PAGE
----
Northern Soul Max Woollerton

There was some of Rodney’s interests that I already knew about. You mentioned music, but you didn’t mention Northern soul. I can remember going round to Rodney’s house for a lovely dinner cooked by Pat. Rodney knew I liked music and after dinner took me into the sitting room and showed me two or three boxes of 45s that were under the sideboard, asking me if I wanted to borrow any. He then let me flip through the boxes on my own.

As I did so, it became clear to me that there was  not one artist I’d ever heard of before. When he returned I finally pulled out half a dozen of the records almost at random and asked to borrow them. I took them home and played them, but was still none the wiser. It wasn’t until years later when talking to British friends in Japan that I discovered that the whole point about Northern soul was that the artists were unknown and that was about the only way one could define the music as a genre. You couldn’t even say that it was music played in clubs up north!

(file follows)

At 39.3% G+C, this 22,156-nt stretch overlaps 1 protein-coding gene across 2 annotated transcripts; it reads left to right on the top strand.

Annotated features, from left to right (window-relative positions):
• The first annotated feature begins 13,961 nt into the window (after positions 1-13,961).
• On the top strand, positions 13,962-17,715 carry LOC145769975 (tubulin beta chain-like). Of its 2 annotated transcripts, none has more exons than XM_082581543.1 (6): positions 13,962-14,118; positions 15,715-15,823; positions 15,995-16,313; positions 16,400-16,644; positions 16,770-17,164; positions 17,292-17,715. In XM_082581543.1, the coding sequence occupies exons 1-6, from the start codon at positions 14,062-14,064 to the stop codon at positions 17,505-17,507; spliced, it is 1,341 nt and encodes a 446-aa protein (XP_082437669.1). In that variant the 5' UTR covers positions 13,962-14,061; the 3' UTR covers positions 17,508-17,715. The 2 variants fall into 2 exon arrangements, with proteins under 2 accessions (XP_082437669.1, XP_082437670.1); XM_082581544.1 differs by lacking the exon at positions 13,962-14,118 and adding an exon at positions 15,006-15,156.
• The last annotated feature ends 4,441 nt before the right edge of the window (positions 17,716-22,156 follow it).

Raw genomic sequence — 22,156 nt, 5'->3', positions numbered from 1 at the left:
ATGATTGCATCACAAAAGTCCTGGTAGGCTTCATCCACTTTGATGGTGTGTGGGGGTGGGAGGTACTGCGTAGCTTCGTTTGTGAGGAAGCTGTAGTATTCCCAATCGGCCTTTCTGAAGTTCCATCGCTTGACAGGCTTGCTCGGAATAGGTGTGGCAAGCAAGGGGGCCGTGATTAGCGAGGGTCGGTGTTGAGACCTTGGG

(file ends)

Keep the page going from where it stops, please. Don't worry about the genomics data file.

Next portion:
There was also plenty in your tribute to Rodney that I didn’t know about; his love of poetry and his Catholic faith being completely unknown to me. As you say, it helps to explain a lot of his kind behaviour towards fellow human beings, but I also think the reference you made to his upbringing in Doncaster and the people around him there, must have been as much of an influence. It’s interesting to reflect on what goes to make up the character of a person. It’s very sad to have to do it after his or her death, because the thinking about these influences invariably leads to a lot more questions that you would like to have been able to ask the person.

Bick’s resemblance to Buddy Holly has often been remarked upon. I choose to think of him resembling a young Elvis Costello, a particular hero of mine. Young Declan McManus (aka Elvis) would have been a few years younger than Bick, but shares quite a few similarities with him. Partly Irish, a lover of music, having a strong sense of fighting to right wrongs, and a lover of sophisticated word play. If you get a chance, listen to ‘God’s Comic’ from EC’s Spike album. Incidentally, the same album also contains ‘Tramp the dirt down’ a savage criticism of Margaret Thatcher.